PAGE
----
Everyone knows that a balanced diet is essential to enjoying a long, healthy life. And we all know that we’re supposed to aim for five servings of fresh fruit and vegetables a day, as well as avoiding the temptations of a McDonald’s Big Mac.
However… what does a balanced diet actually mean? Apart from the obvious – a little bit of everything and not too much of anything – it may not be clear what specific foods you should look to eat. For example, it’s estimated that 75 per cent of the population doesn’t reach the recommended dose of 300mg of magnesium a day. Clearly an imbalance – but how do you fix it?
Fear not – we’re here to help. There are a number of nutrient rich foods that you can add to, or increase in, your diet, en route to attaining your maximum health. Below, we’ve listed twelve of the key additions, from cruciferous vegetables, to quinoa.
1. Cruciferous vegetables
Cruciferous vegetables include broccoli, cauliflower, cabbage, Brussels sprouts, and kale. They’re largely part of the family of brassicaceae, which takes its alternative name crucifare from the Latin for cross, because their four central leaves resemble a cross.
Curciferous vegetables really have it all: vitamins, fibre, and disease fighting phytochemicals. A nutrient-packed powerhouse.
2. Lean beef and chicken breast
We all need protein in our diets – and for meat eaters, it’s beneficial to find the leanest source going. Chicken and certain cuts of beef (ask your butcher) are best.
Studies show that increasing your protein intake to around 30 per cent of your daily calorie intake can reduce late-night snacking resulting in the loss of around half a pound of fat a week. However, you should also be careful not to overeat meat protein – remember, we’re going for a balanced diet here. A few times a week should do nicely.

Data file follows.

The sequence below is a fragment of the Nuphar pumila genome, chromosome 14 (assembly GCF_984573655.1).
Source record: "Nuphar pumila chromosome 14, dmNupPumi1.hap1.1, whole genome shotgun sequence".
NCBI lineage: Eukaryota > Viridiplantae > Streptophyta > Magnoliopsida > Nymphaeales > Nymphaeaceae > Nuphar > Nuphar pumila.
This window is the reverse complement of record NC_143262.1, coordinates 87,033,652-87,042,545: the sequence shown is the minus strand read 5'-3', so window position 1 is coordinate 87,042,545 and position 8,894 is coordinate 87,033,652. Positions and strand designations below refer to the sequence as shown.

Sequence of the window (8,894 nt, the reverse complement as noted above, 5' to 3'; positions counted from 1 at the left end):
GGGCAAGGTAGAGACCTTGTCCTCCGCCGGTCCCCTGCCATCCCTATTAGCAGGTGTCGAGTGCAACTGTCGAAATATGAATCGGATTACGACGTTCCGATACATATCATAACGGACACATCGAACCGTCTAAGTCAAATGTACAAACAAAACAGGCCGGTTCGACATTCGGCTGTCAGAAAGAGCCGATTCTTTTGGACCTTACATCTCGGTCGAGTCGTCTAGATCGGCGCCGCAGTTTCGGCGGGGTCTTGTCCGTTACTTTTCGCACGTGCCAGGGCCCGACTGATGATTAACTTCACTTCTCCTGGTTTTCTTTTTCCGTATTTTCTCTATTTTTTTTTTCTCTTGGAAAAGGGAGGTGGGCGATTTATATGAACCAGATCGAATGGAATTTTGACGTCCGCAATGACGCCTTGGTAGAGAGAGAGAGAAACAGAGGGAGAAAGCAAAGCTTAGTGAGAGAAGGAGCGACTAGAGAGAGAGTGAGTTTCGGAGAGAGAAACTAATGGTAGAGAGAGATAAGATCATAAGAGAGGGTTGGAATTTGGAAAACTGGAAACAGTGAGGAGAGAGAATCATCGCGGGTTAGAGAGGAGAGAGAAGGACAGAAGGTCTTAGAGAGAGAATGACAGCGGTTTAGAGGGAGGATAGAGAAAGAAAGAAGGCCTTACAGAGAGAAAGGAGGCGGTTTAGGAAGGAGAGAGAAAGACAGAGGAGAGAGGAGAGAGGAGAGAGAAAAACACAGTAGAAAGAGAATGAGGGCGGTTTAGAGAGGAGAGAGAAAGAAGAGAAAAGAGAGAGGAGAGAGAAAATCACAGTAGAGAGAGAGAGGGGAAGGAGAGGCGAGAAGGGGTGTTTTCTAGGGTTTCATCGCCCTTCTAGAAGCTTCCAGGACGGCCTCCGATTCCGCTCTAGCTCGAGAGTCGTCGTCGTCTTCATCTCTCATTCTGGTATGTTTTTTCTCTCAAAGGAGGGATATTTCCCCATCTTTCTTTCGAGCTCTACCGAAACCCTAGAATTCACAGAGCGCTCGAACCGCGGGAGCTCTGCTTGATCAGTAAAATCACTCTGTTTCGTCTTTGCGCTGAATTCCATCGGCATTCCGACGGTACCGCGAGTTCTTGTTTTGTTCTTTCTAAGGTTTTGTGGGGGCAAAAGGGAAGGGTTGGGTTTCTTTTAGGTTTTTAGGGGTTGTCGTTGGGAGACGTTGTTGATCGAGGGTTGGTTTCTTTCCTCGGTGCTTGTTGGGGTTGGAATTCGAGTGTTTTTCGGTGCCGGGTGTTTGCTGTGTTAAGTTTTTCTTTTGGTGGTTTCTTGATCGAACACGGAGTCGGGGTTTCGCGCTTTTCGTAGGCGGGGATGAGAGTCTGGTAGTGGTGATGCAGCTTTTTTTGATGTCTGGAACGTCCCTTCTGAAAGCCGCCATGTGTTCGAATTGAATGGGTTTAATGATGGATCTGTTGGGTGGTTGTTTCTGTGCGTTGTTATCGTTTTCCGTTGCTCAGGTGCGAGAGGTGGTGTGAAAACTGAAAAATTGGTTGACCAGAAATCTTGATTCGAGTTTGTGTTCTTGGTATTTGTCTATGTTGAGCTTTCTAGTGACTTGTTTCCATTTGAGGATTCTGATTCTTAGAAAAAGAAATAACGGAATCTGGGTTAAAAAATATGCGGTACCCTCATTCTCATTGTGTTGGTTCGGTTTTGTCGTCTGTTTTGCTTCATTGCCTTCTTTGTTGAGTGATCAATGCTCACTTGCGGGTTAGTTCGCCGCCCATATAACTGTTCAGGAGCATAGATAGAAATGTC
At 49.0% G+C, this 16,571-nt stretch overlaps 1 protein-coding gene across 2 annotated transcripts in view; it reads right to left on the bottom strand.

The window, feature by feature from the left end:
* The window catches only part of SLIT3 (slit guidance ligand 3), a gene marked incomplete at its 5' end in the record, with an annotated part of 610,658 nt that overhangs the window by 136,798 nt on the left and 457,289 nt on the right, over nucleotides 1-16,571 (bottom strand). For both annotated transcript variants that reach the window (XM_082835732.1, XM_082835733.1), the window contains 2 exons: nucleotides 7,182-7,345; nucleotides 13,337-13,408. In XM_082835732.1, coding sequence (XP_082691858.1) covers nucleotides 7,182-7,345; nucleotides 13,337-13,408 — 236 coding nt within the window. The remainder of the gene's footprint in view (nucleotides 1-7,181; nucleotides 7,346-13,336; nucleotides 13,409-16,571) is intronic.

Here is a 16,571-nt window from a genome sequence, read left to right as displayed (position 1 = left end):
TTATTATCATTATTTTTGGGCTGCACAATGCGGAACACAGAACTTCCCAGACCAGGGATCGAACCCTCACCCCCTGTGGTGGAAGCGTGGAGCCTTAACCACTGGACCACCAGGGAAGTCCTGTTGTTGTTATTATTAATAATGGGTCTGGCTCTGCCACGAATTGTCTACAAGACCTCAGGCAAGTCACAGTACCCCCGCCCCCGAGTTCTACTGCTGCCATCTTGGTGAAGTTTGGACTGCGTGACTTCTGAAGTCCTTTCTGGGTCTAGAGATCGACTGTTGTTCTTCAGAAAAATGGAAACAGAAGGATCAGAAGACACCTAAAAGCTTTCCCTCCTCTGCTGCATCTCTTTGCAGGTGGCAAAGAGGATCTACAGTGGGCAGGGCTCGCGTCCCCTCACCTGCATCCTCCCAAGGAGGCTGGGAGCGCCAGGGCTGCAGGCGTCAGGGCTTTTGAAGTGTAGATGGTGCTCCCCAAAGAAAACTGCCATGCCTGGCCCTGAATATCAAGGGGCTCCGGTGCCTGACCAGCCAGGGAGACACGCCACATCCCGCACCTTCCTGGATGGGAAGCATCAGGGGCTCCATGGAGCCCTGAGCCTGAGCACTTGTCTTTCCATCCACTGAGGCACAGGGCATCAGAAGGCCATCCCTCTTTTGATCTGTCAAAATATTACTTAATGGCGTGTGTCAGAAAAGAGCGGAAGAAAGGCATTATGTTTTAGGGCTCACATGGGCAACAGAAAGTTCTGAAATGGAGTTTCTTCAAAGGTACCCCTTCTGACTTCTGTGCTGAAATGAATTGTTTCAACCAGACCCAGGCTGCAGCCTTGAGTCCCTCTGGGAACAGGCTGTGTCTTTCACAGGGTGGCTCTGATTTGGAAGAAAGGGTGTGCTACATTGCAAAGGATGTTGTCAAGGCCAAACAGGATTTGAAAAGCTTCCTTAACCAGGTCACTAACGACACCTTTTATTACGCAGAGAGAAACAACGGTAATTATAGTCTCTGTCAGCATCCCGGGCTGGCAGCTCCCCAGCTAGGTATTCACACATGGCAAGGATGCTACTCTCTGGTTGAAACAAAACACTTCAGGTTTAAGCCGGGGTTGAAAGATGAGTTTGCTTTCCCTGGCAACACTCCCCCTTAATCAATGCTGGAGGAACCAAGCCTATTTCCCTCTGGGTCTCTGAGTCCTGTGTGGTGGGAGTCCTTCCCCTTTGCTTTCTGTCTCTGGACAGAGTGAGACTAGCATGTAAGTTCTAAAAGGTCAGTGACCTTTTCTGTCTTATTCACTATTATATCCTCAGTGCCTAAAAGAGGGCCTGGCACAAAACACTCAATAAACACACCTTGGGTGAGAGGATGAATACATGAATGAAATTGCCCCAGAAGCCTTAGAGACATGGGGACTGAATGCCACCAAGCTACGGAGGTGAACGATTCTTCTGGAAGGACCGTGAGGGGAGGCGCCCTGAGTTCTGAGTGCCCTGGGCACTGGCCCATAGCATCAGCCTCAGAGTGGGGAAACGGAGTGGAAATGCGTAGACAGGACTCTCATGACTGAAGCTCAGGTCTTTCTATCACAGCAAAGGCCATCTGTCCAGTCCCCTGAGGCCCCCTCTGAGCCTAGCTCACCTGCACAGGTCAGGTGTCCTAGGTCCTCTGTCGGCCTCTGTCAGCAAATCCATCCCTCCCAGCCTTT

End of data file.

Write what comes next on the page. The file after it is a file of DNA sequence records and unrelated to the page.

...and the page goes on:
3. Boiled potatoes
Despite falling out of fashion in the post-Atkins era, potatoes are a wonderful, nutritious ingredient. They’re particularly high in potassium, a nutrient of which most people are deficient, and which plays an important role in keeping blood pressure at a minimum.
Roasting them is delicious – but also adds unnecessary fat to your diet. Instead, boil them, then allow them to cool for a short while so that they build up resistant starch, a fibre-like substance that has lots of health benefits, including keeping you fuller for longer.
Quinoa has become an increasingly trendy ‘health food’ – and the hype is justified. There are multiple health benefits to eating it, including that it’s high in protein (a good source for non-meat eaters), anti-oxidants and minerals.
The super-food is often incorrectly referred to as a grain, but it is actually an edible seed that’s native to the Andes, and is related to beetroot, Swiss chard and spinach.
5. Salmon and oily fish
Oily fish such as salmon, mackerel, and herring are a key way of upping your protein and Omega 3s – essential to healthy bones, skin and hair. If you are vegan or vegetarian, make sure to include a good quality vegetable-based Omega 3 oil to your daily diet, which is abundant in sources such as soy, walnuts, canola oil, and chia, flax, and hemp seeds.
6. Beans and legumes